Thursday, June 11, 2009

Top Ten (of a Particular Moment)

Over at the blog Semicolon, the author is counting down the favorite one hundred "hymns" determined by the survey she conducted last month, to which some of us here contributed our favorite ten. Total number of responders has not yet been revealed; her goal was to have one hundred, but we only know there were more than sixty.

I still haven't posted my full ten, but here's much of the list (the ones I have already written about during the first seventeen months of the blog).

10. Jerusalem the golden

9. Abide with me, fast falls the eventide

8. Spirit of God, descend upon my heart

7. _______________________

6. O worship our God

5. The spacious firmament on high

4. Who are these like stars appearing

3. ___________________________

2. Love divine, all loves excelling

1. ____________________________

This is what I submitted a few weeks ago; looking at it today I would probably shuffle it a little.

Numbers 91 - 101 (there was a three-way tie for last place) of the Semicolon survey have been posted as of this writing. Of course, the results will be related to the people who responded, and the hymns, gospel songs, and contemporary worship music loved by those respondents. Thus far the results are more heavily weighted toward the latter two than toward hymns per se, but we can't really tell whether that will remain true for the ninety remaining selections. I do suspect, however, that as many as five of my own top ten didn't make the overall one hundred.

The three missing hymns above will be revealed over the next few weeks. A few clues:

Number three has already appeared in Semicolon's top one hundred. The fact that it was so far down says something about the rest of my list, I think. I was saving this one until the composer's birthday next year, but now we'll see it sooner.

Number seven probably would also have waited for the composer's birthday (one that I have not yet marked in the last two years). It also happens to be on commenter Leland Bryant Ross's top ten list, posted on his blog.

Number one... well, there are no clues that I can think of. You either know what it is, or you don't. I'll tell, eventually (though it is apparently still under copyright in the US).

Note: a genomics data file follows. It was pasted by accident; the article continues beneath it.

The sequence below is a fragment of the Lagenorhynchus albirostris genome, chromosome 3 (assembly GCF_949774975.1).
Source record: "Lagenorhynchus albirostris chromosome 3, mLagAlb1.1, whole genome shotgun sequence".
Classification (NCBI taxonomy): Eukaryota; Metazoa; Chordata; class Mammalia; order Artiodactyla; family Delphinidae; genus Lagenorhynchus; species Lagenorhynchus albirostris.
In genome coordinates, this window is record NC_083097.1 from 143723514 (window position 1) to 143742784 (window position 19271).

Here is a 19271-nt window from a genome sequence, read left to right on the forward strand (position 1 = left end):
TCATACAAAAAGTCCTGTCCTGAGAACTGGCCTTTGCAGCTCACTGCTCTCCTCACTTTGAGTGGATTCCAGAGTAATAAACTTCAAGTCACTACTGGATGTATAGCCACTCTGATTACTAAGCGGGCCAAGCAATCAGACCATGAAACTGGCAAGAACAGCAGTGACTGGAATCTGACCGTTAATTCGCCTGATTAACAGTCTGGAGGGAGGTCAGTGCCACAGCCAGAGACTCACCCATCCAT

One Year Ago: Saint Barnabas


Sherry said...

How do you draw a distinction between hymns and gospel songs? Have you written about this distinction somewhere? Is it simply related to time period? I'm curious because I can't seem to get a handle on the difference.

AuntE said...

It is confession time. I chickened out on Semicolon's survey! I just couldn't bring myself to set aside the amount of time it would take me to choose only 10 hymns. When I read your list, CWS, I say to myself, "Oh yes, I'd put that one in!" Then I read Leland's list and say the same thing! - so... I chickened out. :(

Leland Bryant Ross said...

Sherry asks a good question, and one that I don't think has been definitively answered anywhere. Was it Aquinas (I think?) who said, "A hymn is the praise of God in song"? If so then a great many "gospel songs" and "contemporary praise choruses" are "hymns" by the scholastic definition. On the other hand, by that definition something like "The Church's one foundation" is really more like Illustrated Classics Junior Theology Series in Song than like praise per se, hence not a "hymn". I've seen definitions of "gospel song" that harped on the refrain as a feature of the gospel song, or focused on the stateliness and decorum of the hymn, but if you've ever sung "All glory, laud and honor" in the five-stanza format as a processional on Palm Sunday, you know that a refrain it do got, and stately it ain't necessarily. I think the old convention of tacking a final "doxology" stanza on most anything was perhaps an effort to qualify the preceding text as a "hymn" (hence suitable for church use) under some definition such as Aquinas's.

I try not to draw the distinction in my own list-making; usually all I ask is that a hymn be stanzaic. In my current planning for a hymn sing in October focusing on Psalm 23/Good Shepherd topics (as well as Boberg and Bates), for example all the hymns, gospel songs and metrical psalm paraphrases (another category that could be distinguished from the hymn, and must be in Calvinist historical discussions) have at least two stanzas, except that at the organist's request we will be admitting Malotte's 23rd.